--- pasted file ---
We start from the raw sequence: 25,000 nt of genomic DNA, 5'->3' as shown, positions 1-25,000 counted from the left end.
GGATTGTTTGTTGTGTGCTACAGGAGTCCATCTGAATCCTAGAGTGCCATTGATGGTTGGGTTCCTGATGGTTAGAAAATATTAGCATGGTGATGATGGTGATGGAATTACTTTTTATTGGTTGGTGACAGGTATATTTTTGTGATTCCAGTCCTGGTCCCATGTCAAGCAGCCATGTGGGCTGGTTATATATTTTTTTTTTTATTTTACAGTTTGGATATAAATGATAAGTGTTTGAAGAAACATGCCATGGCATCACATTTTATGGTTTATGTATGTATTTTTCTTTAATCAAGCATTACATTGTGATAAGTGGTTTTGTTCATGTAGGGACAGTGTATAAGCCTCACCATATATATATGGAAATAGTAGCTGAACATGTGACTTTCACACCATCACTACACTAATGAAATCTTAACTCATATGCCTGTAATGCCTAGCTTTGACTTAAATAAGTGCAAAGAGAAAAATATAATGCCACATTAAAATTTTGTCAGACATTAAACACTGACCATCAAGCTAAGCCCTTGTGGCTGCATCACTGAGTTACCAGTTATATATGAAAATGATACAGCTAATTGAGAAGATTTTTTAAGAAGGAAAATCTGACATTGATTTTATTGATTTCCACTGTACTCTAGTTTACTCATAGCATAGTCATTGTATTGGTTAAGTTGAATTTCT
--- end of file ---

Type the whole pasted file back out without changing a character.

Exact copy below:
We start from the raw sequence: 25,000 nt of genomic DNA, 5'->3' as shown, positions 1-25,000 counted from the left end.
GGATTGTTTGTTGTGTGCTACAGGAGTCCATCTGAATCCTAGAGTGCCATTGATGGTTGGGTTCCTGATGGTTAGAAAATATTAGCATGGTGATGATGGTGATGGAATTACTTTTTATTGGTTGGTGACAGGTATATTTTTGTGATTCCAGTCCTGGTCCCATGTCAAGCAGCCATGTGGGCTGGTTATATATTTTTTTTTTTATTTTACAGTTTGGATATAAATGATAAGTGTTTGAAGAAACATGCCATGGCATCACATTTTATGGTTTATGTATGTATTTTTCTTTAATCAAGCATTACATTGTGATAAGTGGTTTTGTTCATGTAGGGACAGTGTATAAGCCTCACCATATATATATGGAAATAGTAGCTGAACATGTGACTTTCACACCATCACTACACTAATGAAATCTTAACTCATATGCCTGTAATGCCTAGCTTTGACTTAAATAAGTGCAAAGAGAAAAATATAATGCCACATTAAAATTTTGTCAGACATTAAACACTGACCATCAAGCTAAGCCCTTGTGGCTGCATCACTGAGTTACCAGTTATATATGAAAATGATACAGCTAATTGAGAAGATTTTTTAAGAAGGAAAATCTGACATTGATTTTATTGATTTCCACTGTACTCTAGTTTACTCATAGCATAGTCATTGTATTGGTTAAGTTGAATTTCT